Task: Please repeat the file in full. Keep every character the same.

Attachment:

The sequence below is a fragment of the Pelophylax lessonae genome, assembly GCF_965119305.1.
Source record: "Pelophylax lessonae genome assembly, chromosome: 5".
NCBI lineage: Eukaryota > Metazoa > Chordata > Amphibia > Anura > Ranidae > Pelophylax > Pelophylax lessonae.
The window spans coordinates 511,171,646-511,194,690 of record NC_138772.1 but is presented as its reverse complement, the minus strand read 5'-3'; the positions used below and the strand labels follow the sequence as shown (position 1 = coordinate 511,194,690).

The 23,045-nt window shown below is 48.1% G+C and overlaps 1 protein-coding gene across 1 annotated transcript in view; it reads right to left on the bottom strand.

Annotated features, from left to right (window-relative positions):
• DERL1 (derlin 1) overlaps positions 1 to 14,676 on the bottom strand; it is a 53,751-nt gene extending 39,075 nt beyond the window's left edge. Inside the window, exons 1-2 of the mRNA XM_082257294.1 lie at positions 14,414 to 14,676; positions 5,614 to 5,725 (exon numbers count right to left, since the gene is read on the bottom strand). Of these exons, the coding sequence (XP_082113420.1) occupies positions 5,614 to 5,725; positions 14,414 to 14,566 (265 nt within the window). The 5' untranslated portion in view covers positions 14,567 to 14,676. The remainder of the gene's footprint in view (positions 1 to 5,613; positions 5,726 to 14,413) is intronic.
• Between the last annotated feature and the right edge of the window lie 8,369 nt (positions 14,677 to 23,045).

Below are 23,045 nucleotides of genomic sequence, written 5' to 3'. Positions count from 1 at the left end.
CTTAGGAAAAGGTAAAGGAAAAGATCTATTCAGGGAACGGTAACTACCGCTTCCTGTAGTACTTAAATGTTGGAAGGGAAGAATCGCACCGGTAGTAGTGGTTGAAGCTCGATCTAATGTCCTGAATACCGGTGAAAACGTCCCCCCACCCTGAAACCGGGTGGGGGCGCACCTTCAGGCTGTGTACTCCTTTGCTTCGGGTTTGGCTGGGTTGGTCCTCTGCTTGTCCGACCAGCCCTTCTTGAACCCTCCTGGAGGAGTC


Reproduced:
The sequence below is a fragment of the Pelophylax lessonae genome, assembly GCF_965119305.1.
Source record: "Pelophylax lessonae genome assembly, chromosome: 5".
NCBI lineage: Eukaryota > Metazoa > Chordata > Amphibia > Anura > Ranidae > Pelophylax > Pelophylax lessonae.
The window spans coordinates 511,171,646-511,194,690 of record NC_138772.1 but is presented as its reverse complement, the minus strand read 5'-3'; the positions used below and the strand labels follow the sequence as shown (position 1 = coordinate 511,194,690).

The 23,045-nt window shown below is 48.1% G+C and overlaps 1 protein-coding gene across 1 annotated transcript in view; it reads right to left on the bottom strand.

Annotated features, from left to right (window-relative positions):
• DERL1 (derlin 1) overlaps positions 1 to 14,676 on the bottom strand; it is a 53,751-nt gene extending 39,075 nt beyond the window's left edge. Inside the window, exons 1-2 of the mRNA XM_082257294.1 lie at positions 14,414 to 14,676; positions 5,614 to 5,725 (exon numbers count right to left, since the gene is read on the bottom strand). Of these exons, the coding sequence (XP_082113420.1) occupies positions 5,614 to 5,725; positions 14,414 to 14,566 (265 nt within the window). The 5' untranslated portion in view covers positions 14,567 to 14,676. The remainder of the gene's footprint in view (positions 1 to 5,613; positions 5,726 to 14,413) is intronic.
• Between the last annotated feature and the right edge of the window lie 8,369 nt (positions 14,677 to 23,045).

Below are 23,045 nucleotides of genomic sequence, written 5' to 3'. Positions count from 1 at the left end.
CTTAGGAAAAGGTAAAGGAAAAGATCTATTCAGGGAACGGTAACTACCGCTTCCTGTAGTACTTAAATGTTGGAAGGGAAGAATCGCACCGGTAGTAGTGGTTGAAGCTCGATCTAATGTCCTGAATACCGGTGAAAACGTCCCCCCACCCTGAAACCGGGTGGGGGCGCACCTTCAGGCTGTGTACTCCTTTGCTTCGGGTTTGGCTGGGTTGGTCCTCTGCTTGTCCGACCAGCCCTTCTTGAACCCTCCTGGAGGAGTC